Tag Archives: The Outback

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To visit the original blog, click on Rocky River Goes Global

This is the 199th post on this blog. Rocky River, check out post number 201...

Post 201: About  Bilbies and 200 posts

Hello Rocky River, here is the second part of a post I promised. This time we will look at life in a small, isolated school serving sheep and cattle stations, School of the Air, cattle stations in the Outback and life on a large sheep station.

Schools of the Air

By Premier's Department, State Public Relations Bureau, Photographic Unit [Public domain], via Wikimedia Commons

By Queensland Premier's Department, State Public Relations Bureau, Photographic Unit [Public domain], via Wikimedia Commons 1960

Because of the isolated locations of some children on sheep and cattle properties or in communities too small for a school around Australia, a number of schools were set up to allow children to use two way radio. The first radio broadcasts dated back to 1951 and were sent out from the Royal Flying Doctors Service in Alice Springs. From 2003 till 2009, short wave radio was used but schools of the air are now turnng to internet technology giving students better access to information and the world.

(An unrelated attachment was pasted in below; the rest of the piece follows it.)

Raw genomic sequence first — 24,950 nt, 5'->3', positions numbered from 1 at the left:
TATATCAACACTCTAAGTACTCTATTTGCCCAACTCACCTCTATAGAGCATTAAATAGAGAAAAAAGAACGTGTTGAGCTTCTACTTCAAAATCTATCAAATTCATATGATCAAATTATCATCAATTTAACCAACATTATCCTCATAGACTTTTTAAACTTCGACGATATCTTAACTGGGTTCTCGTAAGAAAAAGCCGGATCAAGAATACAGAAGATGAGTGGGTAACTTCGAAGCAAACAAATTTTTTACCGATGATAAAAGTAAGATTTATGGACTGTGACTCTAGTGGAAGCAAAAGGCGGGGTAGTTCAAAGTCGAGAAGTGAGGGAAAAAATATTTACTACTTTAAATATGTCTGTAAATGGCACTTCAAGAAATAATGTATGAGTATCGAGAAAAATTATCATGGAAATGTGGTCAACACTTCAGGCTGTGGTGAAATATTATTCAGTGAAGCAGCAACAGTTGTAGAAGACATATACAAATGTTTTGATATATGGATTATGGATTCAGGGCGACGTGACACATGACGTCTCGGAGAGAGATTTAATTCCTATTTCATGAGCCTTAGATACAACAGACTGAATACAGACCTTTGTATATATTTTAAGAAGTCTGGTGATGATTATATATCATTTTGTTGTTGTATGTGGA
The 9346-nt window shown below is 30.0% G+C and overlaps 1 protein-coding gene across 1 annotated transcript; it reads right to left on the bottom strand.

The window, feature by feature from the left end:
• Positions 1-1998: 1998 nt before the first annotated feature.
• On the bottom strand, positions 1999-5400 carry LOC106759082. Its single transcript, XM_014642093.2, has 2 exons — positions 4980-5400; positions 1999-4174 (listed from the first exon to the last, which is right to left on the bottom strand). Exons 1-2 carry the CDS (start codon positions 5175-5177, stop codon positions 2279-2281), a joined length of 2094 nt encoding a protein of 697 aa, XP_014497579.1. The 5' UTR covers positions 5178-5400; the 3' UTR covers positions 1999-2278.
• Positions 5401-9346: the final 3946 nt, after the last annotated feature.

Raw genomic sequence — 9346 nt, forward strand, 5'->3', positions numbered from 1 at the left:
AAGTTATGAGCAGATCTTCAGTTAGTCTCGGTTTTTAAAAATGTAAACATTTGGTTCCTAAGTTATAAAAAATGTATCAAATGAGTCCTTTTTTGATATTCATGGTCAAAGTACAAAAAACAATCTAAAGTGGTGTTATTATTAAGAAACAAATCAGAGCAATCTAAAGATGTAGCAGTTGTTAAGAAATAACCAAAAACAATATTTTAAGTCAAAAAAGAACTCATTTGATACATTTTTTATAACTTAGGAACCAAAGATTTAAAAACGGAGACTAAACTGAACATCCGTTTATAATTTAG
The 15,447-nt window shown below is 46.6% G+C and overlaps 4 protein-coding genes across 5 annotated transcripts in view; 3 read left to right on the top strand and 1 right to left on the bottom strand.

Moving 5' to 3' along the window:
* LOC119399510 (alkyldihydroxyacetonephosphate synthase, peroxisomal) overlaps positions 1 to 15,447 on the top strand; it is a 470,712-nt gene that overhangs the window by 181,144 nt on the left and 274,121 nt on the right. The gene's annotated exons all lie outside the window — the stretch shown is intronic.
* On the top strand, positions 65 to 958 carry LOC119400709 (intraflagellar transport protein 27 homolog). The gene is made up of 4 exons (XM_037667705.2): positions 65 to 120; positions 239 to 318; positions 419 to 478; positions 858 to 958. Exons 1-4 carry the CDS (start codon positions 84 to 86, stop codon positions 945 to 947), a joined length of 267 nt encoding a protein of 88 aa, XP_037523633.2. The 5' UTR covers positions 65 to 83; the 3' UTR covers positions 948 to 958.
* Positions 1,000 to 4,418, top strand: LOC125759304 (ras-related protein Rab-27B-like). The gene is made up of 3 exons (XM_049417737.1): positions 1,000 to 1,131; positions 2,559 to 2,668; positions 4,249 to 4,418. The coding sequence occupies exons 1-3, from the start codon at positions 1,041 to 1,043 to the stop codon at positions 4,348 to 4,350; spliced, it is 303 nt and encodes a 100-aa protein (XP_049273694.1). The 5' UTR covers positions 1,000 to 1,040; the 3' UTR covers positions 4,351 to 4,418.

In earlier years, radio became a contact to the world for isolated people. They used radios which were pedal powered. Someone would pedal to make electricity from a generator in order to power their radio.

 

Sourced through Wikimedia Commons - This image is of Australian origin and is now in the public domain because its term of copyright has expired. According to the Australian Copyright Council (ACC), ACC Information Sheet G023v16 (Duration of copyright) (Feb 2012).

Sourced through Wikimedia Commons - This image is of Australian origin and is now in the public domain because its term of copyright has expired. According to the Australian Copyright Council (ACC), ACC Information Sheet G023v16 (Duration of copyright) (Feb 2012).

With modern technology, you would find it much easier to use solar energy for electricity.

There are now a number of locations for Schools of the Air around Australia. According to Wikipedia, the schools of the air are in the towns of...

 School of the Air Locations

Schools and students have permission to use this graphic for non-commercial, educational purposes.

Schools and students have permission to use this graphic for non-commercial, educational purposes.

Within my state of New South Wales, the most isolated school is listed as Tibooburra School of the Air. The school is based in the town of Tibooburra. The school where I first had a permanent teaching position wasn't a school of the air although some high school students in my area used correspondence school where lessons were sent by mail. My school, Marra Creek Public School, was the sixth most isolated school in my state and the first not to be located in a town.

Marra Creek Public School